What is SEED?
The U.S. Department of Labor's Office of Disability Employment Policy (ODEP) launched the State Exchange on Employment and Disability (SEED) in collaboration with the National Conference of State Legislators (NCSL), the Council of State Governments (CSG), and Women In Government (WIG) to help state legislators effectively address policy barriers that may hinder the employment of people with disabilities. Through these collaborations SEED is dedicated to ensuring that state policymakers have the tools and resources they need to develop policies related to disability-inclusive workforce development. Read more about SEED here.
Check out SEED's latest infobrief on "Stay-at-Work/Return-to-Work"
**NEW** SEED Podcast Episode 3: Employer Perspectives for Improving Employment Outcomes for People with Disabilities (Transcript)
Women In Government SEED Policy Roundtables
During 2016 we held two Policy Roundtables at our regional conference to provide our members the opportunity to discuss leverage points for positive policy and practice change in the area of employability of people with disabilities. Specifically, the session will elucidate which policies and/or practices are most promising, potentially problematic and what changes can be made to improve the execution of state actions.
The roundtable is designed to provide time, information, thought partners, and expert facilitation to assist members in identifying the salient and common issues around employability of people with disabilities as well as potential policies which can be introduced. Further, members had the opportunity to reflect on their own state policies and generate a set of recommendations and commitments to help move the most promising policies and practices forward.
Check out both agendas from the roundtables:
Work Matters- A Framework for States on Workforce Development for People with Disabilities
News Release: Six States Receive Nearly $15M in Grants to Expand Employment Opportunities for People with Disabilities
WASHINGTON – Despite their ability to occupy a variety of jobs, people with disabilities only account for 19.8 percent of the workforce, have more than double the unemployment rate compared to the general population and continue to face barriers finding work. To improve employment opportunities for adults and youth with disabilities, the U.S. Department of Labor today announced grants totaling $14.9 million as part of the Disability Employment Initiative to six states.
“America works best when we field a full team, and that means making sure that everyone has access to opportunity in our dynamic economy,” said U.S. Secretary of Labor Thomas E. Perez. “The grants we are awarding today will help to strengthen partnerships that ensure employers know that it is what people with disabilities CAN do that matters most.”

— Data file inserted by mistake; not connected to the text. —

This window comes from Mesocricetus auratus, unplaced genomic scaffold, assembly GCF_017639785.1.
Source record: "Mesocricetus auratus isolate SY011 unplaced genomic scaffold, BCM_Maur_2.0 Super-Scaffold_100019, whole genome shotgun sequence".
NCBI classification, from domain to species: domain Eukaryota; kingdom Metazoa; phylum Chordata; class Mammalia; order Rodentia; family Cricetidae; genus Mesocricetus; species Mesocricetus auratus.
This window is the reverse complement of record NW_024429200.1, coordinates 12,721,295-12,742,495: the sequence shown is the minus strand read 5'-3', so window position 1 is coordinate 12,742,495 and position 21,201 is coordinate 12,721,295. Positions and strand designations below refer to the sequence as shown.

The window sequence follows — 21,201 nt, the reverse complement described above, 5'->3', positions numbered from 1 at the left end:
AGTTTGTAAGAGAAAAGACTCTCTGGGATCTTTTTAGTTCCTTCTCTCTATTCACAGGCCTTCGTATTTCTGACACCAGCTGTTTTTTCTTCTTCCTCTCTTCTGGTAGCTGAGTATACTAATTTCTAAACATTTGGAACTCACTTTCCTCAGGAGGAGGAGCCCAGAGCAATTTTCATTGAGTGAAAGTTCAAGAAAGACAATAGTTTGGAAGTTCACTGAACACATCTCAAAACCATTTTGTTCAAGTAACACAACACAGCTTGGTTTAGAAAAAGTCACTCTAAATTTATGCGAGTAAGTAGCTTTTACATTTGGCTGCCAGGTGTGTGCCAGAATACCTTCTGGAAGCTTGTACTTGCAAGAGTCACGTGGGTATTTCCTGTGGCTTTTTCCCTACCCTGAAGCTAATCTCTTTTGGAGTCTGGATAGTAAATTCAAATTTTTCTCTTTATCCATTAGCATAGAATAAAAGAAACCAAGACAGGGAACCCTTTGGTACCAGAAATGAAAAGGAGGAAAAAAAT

This is the seventh round of DEI funding. Since 2010, the department has awarded grants of more than $123 million through the initiative to 49 projects in 28 states to improve education, training, and employment outcomes of youth and adults with disabilities. More information on the DEI is available here.
DEI funds help refine and expand workforce strategies proven to be successful, and enhance inclusive service delivery through the public workforce system. Improvements include increasing the accessibility of American Job Centers, training front-line AJC and partner staff, and increasing partnerships and collaboration across numerous systems critical for assisting youth and adults with disabilities in securing meaningful employment.
Grantees of this year’s awards will use the funds to:
- Improve employment outcomes and increase the number of individuals with disabilities who earn credentials.
- Provide more and diversified job-driven training opportunities.
- Facilitate academic and employment transition among youth.
- Incorporate flexible approaches to designing and providing training and supportive services, including customized employment strategies to help jobseekers with significant disabilities.
- Build effective community partnerships and collaborations across multiple service delivery systems and the effective blending and braiding of resources.
- Promote more active engagement with the business sector.
The grants align closely with the Obama administration’s job-driven training principles by requiring multiple workforce and disability service providers, educational institutions and businesses in each state to collaborate extensively to promote the employment of persons with disabilities in career pathways.
|State of California Employment Development Department||$2,500,000|
|Connecticut Department of Labor||$2,500,000|
|State of Idaho||$2,500,000|
|Massachusetts Executive Office of Labor and Workforce Development||$2,500,000|
|Minnesota Department of Employment and Economic Development||$2,500,000|
|Maryland Department of Labor, Licensing and Regulation||$2,472,986|
The Rehabilitation Dataset Directory is a browse-able/searchable database providing an overview, description, sample and other pertinent information for nearly 60 datasets. The Rehabilitation Research Cross-dataset Variable Catalog allows the exploration of variables organized by topics (including disability and health conditions, healthcare, health behaviors and more) simultaneously across 6 major datasets.